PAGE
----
Every year the last week of June is devoted to one thing - recognition of people who are deafblind. While the purpose of Deaf-Blind Awareness Week is to pay homage to Helen Keller, the deafblind woman who was born this week, the week also focuses on increasing public awareness and understanding of deaf-blindness.
According to the Helen Keller National Center (HKNC), about 70,000 people have hearing and vision loss. More than a decade ago, Deaf-Blind Awareness Week became an event officially recognized by the Federal government, and it is celebrated annually by every state and many countries around the world.
People with deafblindness are as unique and different as people everywhere. Not every person with deafblindness is like Helen Keller, although some are. As most of my readers already know, my daughter, Ashley, is deafblind and our family is part of a statewide support group of other families whose lives have been touched by deafblindness. Here is a video of the children and their families who attended our last annual family retreat. The uniqueness of each child comes shining through!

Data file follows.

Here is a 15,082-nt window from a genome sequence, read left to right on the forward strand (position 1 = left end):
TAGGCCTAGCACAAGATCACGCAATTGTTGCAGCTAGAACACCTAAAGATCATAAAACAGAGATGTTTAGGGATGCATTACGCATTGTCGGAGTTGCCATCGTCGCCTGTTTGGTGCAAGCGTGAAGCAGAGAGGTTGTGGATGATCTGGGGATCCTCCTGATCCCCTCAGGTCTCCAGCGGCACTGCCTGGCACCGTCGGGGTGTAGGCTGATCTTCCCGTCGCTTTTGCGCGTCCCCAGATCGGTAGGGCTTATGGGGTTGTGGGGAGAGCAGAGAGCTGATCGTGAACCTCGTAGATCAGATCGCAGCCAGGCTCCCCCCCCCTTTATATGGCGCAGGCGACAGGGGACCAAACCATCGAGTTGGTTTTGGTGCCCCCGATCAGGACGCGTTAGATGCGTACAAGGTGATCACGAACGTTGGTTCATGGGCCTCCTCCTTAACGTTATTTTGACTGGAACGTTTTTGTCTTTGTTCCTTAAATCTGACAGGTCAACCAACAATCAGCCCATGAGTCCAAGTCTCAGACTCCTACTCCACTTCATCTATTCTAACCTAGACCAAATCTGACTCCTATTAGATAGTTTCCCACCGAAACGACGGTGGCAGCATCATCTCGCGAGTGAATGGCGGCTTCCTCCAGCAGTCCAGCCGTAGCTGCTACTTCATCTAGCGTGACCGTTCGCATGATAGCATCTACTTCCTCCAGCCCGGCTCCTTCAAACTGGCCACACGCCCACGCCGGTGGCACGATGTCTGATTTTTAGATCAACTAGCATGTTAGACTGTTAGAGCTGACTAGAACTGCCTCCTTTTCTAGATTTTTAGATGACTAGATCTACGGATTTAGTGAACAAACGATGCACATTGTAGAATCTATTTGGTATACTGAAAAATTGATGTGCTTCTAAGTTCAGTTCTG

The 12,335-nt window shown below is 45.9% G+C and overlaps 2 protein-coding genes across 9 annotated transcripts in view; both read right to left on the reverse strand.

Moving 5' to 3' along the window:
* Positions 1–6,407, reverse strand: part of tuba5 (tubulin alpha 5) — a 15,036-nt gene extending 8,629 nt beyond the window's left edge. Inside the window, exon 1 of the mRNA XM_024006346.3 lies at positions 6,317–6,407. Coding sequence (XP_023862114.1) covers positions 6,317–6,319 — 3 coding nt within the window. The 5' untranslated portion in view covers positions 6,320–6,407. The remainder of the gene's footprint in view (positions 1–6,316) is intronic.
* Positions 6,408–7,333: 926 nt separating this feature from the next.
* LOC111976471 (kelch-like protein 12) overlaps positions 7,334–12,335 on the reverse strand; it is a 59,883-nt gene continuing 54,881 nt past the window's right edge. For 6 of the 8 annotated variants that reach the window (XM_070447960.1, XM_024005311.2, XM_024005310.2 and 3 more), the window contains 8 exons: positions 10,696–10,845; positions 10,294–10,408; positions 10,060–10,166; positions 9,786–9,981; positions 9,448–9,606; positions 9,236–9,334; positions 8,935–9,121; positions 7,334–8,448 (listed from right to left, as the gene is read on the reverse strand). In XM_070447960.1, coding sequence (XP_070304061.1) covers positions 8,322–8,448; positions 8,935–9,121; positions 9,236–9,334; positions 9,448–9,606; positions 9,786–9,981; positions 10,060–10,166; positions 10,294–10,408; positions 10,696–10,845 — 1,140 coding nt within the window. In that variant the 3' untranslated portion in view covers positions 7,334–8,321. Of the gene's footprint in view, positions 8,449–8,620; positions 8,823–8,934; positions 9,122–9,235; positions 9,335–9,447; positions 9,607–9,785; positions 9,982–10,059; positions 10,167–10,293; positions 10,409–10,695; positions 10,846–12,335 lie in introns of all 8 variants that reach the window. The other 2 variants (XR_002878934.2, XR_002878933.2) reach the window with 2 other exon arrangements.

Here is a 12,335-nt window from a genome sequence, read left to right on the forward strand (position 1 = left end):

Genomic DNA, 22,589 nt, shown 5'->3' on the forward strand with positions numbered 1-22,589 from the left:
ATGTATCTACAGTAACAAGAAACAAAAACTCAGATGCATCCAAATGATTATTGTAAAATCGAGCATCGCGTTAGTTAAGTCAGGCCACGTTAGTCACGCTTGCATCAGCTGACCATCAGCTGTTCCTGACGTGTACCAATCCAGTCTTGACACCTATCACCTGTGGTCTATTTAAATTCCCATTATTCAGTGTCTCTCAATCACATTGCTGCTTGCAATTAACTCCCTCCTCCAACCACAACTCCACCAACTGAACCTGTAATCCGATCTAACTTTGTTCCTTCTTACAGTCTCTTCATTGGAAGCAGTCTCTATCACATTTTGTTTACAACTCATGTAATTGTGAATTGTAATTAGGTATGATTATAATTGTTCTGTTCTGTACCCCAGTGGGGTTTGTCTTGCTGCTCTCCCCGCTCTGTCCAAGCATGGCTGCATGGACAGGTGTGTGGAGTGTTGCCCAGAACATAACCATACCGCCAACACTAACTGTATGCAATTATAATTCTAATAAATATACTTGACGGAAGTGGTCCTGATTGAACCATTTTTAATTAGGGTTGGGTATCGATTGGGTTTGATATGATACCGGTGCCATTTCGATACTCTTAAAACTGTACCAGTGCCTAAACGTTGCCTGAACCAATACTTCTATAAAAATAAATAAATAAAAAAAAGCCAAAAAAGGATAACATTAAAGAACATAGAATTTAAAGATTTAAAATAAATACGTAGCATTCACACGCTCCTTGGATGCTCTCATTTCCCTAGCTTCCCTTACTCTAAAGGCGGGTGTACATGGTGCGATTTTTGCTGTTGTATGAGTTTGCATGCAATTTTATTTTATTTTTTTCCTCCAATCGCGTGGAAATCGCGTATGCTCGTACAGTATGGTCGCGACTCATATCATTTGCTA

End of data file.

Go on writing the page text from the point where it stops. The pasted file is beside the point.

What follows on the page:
Another organization that supports the deafblind in the UK is SENSE. They have developed an incredible website in support of deafblind awareness week, and I urge you to visit and enjoy the sensory experiences they have showcased. One of the best features of their new website is the section that shows videos that take the visitor into the world of people who are deafblind. One of my favorites is shown below, but there are also many other interesting videos.
I hope you will celebrate this week as we will – by getting back in touch with all your senses, and by learning to appreciate the beauty of everyone, regardless of their level of ability!
Happy Birthday, Helen!